I knew no good would come of cheap gas. In addition to depressing sales at high-end boutiques in oil towns like Dallas, $2 a gallon fuel has Americans (rather predictably) moving back into big trucks and SUVs, and consequently using more fuel.
What’s that mean? Unfortunately, it makes it hard for automakers — who, after all, sell what people want to buy — to meet the huge 2025 Corporate Average Fuel Economy (CAFE) goal of a 54.5 mpg fleet average. And an Environmental Protection Agency midterm review in 2017 could roll back that important milestone.
Gloria Bergquist, a spokeswoman for the Auto Alliance, which represents 12 automakers, says the review will compare the regulatory assumptions in the rule with this new reality. “One concern,” she said, “is that sales of our most fuel-efficient vehicles tracks very closely with the price of gasoline, and while we don’t wish high gas prices on anyone, pain at the pump does sell more of our most fuel-efficient cars.”
How many times have you seen something like this: SUVs ignoring the rules? (Photo: Cory Doctorow/flickr)
If they care about this, environmentalists are going to have to be vigilant about how the CAFE numbers are adjusted. Dan Becker, director of the Washington-based Safe Climate Campaign, raises a good question: why ruin a program that’s already effective? “New auto emissions standards have improved mileage by 5 mpg so far, cutting demand for gas and helping lower gas prices and pollution levels,” he said. “Now automakers want to kill the goose that lays that golden egg. That’s poor payback for saving their tailpipes with an $85 billion bailout.”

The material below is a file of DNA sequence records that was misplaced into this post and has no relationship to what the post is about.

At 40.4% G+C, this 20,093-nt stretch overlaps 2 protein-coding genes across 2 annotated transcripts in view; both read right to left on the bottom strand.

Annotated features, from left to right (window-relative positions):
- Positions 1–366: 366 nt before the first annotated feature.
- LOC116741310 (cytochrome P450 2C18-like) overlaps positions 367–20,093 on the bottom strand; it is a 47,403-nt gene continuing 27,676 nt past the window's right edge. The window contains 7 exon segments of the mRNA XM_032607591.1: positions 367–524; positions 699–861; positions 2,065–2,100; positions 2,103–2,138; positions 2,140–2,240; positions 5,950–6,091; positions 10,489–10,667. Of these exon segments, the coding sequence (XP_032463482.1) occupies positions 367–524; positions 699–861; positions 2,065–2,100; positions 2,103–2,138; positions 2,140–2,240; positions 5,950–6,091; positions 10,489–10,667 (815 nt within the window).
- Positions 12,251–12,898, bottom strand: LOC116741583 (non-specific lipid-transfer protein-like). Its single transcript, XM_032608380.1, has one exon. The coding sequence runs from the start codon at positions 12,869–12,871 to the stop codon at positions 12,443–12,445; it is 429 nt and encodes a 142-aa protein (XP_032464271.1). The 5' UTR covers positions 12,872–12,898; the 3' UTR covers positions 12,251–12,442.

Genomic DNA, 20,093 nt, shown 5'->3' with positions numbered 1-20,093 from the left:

On the other hand, carmakers didn’t oppose the tough CAFE rules, finalized in 2012. As the Washington Post pointed out, they were embraced by “industry and environmentalists alike.” The industry may be maneuvering behind the scenes, but Bergquist asserts that “automakers now have 483 models that achieve 30 mpg or more on the highway, up six times from what was available in 2006. Automakers have invested heavily in many fuel-efficient technologies and have a big stake in selling them in high volumes.”
People buy SUVs because they "like to sit up high." (Photo: Justin S. Campbell/flickr)
So what’s likely is a readjustment of 54.5, but probably not some huge retreat from it. The march to saving gas — with technology like small engine turbo and supercharging, lightweighting with carbon fiber, cylinder deactivation, direct injection — is not likely to go away.
If gas prices stay low for a while, and they probably will, the automakers’ job is going to get harder. It already has. In the five months from June (when gas prices peaked) to February, pickup sales rose 8 percent from the same period a year earlier, and small car sales declined 1.5 percent. In 2014, Toyota Prius sales fell nearly 12 percent.
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